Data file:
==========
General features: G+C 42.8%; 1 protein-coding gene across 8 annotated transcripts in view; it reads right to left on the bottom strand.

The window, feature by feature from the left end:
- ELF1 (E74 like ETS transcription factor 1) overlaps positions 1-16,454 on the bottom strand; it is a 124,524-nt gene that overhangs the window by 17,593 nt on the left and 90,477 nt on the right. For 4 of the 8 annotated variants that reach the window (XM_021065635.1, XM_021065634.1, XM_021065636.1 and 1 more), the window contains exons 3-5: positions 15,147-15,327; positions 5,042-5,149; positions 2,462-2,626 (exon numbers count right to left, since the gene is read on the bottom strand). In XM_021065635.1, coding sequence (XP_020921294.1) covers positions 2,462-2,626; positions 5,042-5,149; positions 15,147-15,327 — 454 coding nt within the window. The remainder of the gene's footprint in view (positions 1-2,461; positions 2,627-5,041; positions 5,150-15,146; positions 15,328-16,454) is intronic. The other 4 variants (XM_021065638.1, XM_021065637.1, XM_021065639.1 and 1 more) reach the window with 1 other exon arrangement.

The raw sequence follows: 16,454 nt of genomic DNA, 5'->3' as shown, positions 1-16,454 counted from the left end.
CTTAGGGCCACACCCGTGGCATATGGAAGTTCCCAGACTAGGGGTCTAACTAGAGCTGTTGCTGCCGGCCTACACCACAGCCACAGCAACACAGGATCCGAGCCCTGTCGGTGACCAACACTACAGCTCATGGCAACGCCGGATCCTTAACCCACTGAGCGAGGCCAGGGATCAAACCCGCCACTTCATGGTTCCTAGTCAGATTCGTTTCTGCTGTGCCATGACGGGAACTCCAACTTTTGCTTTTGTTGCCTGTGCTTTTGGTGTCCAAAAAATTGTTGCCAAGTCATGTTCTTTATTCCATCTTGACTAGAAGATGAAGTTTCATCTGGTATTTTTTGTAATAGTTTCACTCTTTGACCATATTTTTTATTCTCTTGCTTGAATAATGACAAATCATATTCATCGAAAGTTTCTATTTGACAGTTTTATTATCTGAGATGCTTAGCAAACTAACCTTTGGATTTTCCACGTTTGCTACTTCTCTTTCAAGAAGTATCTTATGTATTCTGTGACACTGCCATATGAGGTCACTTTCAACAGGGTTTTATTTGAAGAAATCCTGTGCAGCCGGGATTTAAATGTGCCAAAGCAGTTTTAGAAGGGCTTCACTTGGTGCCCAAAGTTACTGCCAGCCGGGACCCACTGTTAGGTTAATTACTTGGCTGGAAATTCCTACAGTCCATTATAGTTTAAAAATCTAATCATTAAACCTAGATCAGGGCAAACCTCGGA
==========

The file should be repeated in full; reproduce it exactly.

General features: G+C 42.8%; 1 protein-coding gene across 8 annotated transcripts in view; it reads right to left on the bottom strand.

The window, feature by feature from the left end:
- ELF1 (E74 like ETS transcription factor 1) overlaps positions 1-16,454 on the bottom strand; it is a 124,524-nt gene that overhangs the window by 17,593 nt on the left and 90,477 nt on the right. For 4 of the 8 annotated variants that reach the window (XM_021065635.1, XM_021065634.1, XM_021065636.1 and 1 more), the window contains exons 3-5: positions 15,147-15,327; positions 5,042-5,149; positions 2,462-2,626 (exon numbers count right to left, since the gene is read on the bottom strand). In XM_021065635.1, coding sequence (XP_020921294.1) covers positions 2,462-2,626; positions 5,042-5,149; positions 15,147-15,327 — 454 coding nt within the window. The remainder of the gene's footprint in view (positions 1-2,461; positions 2,627-5,041; positions 5,150-15,146; positions 15,328-16,454) is intronic. The other 4 variants (XM_021065638.1, XM_021065637.1, XM_021065639.1 and 1 more) reach the window with 1 other exon arrangement.

The raw sequence follows: 16,454 nt of genomic DNA, 5'->3' as shown, positions 1-16,454 counted from the left end.
CTTAGGGCCACACCCGTGGCATATGGAAGTTCCCAGACTAGGGGTCTAACTAGAGCTGTTGCTGCCGGCCTACACCACAGCCACAGCAACACAGGATCCGAGCCCTGTCGGTGACCAACACTACAGCTCATGGCAACGCCGGATCCTTAACCCACTGAGCGAGGCCAGGGATCAAACCCGCCACTTCATGGTTCCTAGTCAGATTCGTTTCTGCTGTGCCATGACGGGAACTCCAACTTTTGCTTTTGTTGCCTGTGCTTTTGGTGTCCAAAAAATTGTTGCCAAGTCATGTTCTTTATTCCATCTTGACTAGAAGATGAAGTTTCATCTGGTATTTTTTGTAATAGTTTCACTCTTTGACCATATTTTTTATTCTCTTGCTTGAATAATGACAAATCATATTCATCGAAAGTTTCTATTTGACAGTTTTATTATCTGAGATGCTTAGCAAACTAACCTTTGGATTTTCCACGTTTGCTACTTCTCTTTCAAGAAGTATCTTATGTATTCTGTGACACTGCCATATGAGGTCACTTTCAACAGGGTTTTATTTGAAGAAATCCTGTGCAGCCGGGATTTAAATGTGCCAAAGCAGTTTTAGAAGGGCTTCACTTGGTGCCCAAAGTTACTGCCAGCCGGGACCCACTGTTAGGTTAATTACTTGGCTGGAAATTCCTACAGTCCATTATAGTTTAAAAATCTAATCATTAAACCTAGATCAGGGCAAACCTCGGA